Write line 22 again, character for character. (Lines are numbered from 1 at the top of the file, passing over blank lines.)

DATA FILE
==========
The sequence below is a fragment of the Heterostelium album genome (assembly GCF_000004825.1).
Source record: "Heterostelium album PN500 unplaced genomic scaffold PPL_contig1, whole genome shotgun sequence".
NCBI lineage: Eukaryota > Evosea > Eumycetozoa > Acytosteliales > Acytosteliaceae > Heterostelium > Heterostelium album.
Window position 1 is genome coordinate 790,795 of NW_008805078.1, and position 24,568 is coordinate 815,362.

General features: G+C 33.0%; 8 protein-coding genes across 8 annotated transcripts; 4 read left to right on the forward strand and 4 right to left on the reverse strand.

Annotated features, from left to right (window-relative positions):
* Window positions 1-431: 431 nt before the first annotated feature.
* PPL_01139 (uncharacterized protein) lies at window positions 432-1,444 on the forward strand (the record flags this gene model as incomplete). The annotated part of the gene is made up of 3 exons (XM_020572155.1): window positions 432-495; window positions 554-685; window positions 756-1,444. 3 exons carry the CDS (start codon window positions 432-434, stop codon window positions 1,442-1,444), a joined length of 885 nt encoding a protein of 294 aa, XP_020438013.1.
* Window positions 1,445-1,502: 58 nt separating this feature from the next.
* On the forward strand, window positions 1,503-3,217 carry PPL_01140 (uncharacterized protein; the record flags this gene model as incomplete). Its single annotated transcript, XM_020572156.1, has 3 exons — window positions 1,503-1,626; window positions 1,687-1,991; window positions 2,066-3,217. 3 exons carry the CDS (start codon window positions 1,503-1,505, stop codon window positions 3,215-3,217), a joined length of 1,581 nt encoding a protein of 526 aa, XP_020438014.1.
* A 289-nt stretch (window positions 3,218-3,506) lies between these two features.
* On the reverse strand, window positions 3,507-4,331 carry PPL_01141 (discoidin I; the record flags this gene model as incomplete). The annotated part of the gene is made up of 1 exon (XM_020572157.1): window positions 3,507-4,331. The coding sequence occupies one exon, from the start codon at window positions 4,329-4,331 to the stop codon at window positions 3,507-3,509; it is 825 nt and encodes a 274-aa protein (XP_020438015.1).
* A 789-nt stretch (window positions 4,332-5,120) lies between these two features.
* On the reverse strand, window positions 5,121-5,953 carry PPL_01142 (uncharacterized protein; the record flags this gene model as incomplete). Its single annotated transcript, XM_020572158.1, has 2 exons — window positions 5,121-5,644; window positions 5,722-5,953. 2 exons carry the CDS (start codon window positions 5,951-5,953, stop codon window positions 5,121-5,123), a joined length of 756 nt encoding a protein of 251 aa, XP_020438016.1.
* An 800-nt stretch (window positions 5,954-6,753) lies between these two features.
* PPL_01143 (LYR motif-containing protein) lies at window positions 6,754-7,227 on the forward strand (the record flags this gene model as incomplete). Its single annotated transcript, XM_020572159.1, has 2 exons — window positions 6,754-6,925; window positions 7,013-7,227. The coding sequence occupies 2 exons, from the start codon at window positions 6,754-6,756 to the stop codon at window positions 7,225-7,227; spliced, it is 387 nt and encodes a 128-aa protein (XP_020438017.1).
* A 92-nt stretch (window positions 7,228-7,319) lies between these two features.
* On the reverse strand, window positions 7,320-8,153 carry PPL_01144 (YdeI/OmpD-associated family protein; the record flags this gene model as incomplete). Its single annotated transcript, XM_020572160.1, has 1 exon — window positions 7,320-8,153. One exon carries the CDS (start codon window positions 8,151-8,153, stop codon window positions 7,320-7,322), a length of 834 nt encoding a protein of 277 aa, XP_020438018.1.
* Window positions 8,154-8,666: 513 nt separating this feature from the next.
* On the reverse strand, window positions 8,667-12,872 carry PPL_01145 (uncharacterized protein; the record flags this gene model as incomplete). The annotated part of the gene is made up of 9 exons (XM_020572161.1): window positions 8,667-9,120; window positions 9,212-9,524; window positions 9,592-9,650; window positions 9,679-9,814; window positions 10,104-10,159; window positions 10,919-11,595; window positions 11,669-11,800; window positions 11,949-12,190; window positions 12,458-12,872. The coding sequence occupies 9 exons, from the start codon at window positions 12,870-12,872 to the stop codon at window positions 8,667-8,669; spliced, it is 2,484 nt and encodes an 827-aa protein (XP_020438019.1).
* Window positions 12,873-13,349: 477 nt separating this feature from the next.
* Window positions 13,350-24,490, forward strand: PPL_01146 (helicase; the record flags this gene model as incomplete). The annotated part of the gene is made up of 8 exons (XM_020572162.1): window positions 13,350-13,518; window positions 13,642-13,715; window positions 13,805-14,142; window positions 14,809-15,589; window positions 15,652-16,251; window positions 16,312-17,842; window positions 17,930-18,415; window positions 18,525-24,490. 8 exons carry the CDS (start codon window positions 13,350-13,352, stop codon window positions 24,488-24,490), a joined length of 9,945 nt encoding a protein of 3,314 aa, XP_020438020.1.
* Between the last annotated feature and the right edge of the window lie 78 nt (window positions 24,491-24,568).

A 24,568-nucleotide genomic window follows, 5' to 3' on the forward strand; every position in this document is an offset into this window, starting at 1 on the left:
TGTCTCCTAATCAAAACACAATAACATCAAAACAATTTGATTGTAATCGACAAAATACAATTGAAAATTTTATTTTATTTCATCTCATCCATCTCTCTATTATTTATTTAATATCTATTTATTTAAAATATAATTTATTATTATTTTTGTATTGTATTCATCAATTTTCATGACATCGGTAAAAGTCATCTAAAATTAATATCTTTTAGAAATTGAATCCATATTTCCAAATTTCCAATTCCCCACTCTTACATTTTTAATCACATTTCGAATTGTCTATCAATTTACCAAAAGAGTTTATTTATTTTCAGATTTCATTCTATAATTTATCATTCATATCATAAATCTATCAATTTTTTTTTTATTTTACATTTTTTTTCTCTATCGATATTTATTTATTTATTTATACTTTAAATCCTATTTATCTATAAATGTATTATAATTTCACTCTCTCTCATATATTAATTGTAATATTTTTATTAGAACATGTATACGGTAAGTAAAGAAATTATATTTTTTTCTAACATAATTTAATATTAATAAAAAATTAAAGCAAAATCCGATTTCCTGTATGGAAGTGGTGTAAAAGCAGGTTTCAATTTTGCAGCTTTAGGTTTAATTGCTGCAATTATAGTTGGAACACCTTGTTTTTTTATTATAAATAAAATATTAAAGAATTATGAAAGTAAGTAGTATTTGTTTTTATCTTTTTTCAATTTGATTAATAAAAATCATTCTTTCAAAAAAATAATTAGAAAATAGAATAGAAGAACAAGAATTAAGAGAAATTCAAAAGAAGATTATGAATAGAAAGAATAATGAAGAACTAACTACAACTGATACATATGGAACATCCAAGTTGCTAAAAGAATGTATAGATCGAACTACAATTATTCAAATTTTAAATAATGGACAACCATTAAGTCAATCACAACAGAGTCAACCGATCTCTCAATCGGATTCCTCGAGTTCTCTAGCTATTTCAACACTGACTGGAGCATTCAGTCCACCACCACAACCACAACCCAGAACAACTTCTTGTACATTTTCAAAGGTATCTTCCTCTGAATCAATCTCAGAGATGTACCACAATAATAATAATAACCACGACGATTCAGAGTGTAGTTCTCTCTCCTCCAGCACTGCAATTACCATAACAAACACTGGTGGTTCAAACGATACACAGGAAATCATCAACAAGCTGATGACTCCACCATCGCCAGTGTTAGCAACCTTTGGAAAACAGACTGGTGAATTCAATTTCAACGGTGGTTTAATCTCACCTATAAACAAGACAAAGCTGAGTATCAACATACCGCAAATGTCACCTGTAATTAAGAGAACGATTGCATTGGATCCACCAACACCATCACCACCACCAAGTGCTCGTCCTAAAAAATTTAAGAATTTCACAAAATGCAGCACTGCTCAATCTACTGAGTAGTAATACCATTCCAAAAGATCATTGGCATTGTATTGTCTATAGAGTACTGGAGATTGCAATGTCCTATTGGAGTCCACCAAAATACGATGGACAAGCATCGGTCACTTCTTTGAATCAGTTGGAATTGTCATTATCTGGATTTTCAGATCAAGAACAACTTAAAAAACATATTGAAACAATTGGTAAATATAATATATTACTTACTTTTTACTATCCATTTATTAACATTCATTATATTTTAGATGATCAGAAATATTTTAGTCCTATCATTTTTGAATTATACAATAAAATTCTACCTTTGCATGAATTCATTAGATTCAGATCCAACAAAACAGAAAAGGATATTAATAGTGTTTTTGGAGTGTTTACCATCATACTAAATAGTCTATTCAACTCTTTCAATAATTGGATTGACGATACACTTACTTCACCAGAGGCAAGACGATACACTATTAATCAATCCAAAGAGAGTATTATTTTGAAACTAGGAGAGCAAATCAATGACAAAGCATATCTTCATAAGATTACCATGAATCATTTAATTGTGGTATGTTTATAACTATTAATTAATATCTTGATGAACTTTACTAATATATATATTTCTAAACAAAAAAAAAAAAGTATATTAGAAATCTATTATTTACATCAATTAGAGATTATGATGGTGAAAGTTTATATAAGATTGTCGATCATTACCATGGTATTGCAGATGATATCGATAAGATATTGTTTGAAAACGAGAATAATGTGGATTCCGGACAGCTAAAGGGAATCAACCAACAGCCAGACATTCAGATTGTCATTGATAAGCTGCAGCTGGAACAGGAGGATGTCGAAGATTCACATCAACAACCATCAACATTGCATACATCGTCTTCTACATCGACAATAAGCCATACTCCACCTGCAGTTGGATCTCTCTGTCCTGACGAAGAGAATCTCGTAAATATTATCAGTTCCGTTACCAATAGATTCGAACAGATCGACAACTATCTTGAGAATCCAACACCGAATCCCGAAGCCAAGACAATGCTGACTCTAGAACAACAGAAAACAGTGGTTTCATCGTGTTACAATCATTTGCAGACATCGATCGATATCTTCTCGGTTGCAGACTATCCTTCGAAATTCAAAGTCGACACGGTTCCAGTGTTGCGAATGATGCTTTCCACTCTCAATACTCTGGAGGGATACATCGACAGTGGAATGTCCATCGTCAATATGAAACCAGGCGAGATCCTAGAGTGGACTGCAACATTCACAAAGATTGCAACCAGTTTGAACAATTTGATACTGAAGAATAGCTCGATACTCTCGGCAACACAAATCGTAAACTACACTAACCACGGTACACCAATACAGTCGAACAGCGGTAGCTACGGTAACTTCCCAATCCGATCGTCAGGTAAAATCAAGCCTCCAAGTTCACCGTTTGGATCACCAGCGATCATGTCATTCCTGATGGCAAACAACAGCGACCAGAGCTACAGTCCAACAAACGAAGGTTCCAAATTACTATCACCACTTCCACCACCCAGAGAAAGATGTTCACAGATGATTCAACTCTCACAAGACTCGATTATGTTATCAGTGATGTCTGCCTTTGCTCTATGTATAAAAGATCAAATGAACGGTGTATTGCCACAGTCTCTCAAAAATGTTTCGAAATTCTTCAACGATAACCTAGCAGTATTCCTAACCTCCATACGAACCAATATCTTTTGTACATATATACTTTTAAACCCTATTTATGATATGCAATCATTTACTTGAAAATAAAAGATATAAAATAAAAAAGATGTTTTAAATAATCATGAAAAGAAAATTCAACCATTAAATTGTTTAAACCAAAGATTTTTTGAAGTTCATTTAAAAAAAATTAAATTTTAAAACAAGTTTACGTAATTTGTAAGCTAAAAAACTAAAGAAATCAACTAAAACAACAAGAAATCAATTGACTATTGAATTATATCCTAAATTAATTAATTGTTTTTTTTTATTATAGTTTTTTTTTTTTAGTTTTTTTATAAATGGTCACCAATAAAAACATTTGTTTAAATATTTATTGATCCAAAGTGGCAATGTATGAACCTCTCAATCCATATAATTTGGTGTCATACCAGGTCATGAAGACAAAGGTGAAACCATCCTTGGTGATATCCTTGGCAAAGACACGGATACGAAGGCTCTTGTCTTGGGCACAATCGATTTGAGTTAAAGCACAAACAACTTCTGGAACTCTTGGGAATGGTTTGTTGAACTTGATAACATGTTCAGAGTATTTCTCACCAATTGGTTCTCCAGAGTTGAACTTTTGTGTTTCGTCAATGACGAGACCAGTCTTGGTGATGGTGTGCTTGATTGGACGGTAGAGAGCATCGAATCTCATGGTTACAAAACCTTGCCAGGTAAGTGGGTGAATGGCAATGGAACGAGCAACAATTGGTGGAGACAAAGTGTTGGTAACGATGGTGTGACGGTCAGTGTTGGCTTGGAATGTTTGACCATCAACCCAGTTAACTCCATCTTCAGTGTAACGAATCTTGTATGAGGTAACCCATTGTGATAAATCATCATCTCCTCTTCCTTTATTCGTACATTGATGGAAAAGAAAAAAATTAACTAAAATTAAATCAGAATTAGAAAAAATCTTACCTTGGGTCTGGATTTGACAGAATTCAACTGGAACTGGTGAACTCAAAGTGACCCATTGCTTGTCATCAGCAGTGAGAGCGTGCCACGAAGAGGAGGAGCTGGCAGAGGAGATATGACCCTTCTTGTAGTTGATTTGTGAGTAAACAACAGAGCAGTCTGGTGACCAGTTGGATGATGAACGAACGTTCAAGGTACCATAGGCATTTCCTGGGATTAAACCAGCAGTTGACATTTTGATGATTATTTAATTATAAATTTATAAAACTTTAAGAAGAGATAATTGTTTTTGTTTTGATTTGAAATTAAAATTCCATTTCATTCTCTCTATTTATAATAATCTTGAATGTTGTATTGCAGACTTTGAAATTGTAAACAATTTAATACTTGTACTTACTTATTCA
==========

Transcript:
* Window positions 13,350-24,490, forward strand: PPL_01146 (helicase; the record flags this gene model as incomplete). The annotated part of the gene is made up of 8 exons (XM_020572162.1): window positions 13,350-13,518; window positions 13,642-13,715; window positions 13,805-14,142; window positions 14,809-15,589; window positions 15,652-16,251; window positions 16,312-17,842; window positions 17,930-18,415; window positions 18,525-24,490. 8 exons carry the CDS (start codon window positions 13,350-13,352, stop codon window positions 24,488-24,490), a joined length of 9,945 nt encoding a protein of 3,314 aa, XP_020438020.1.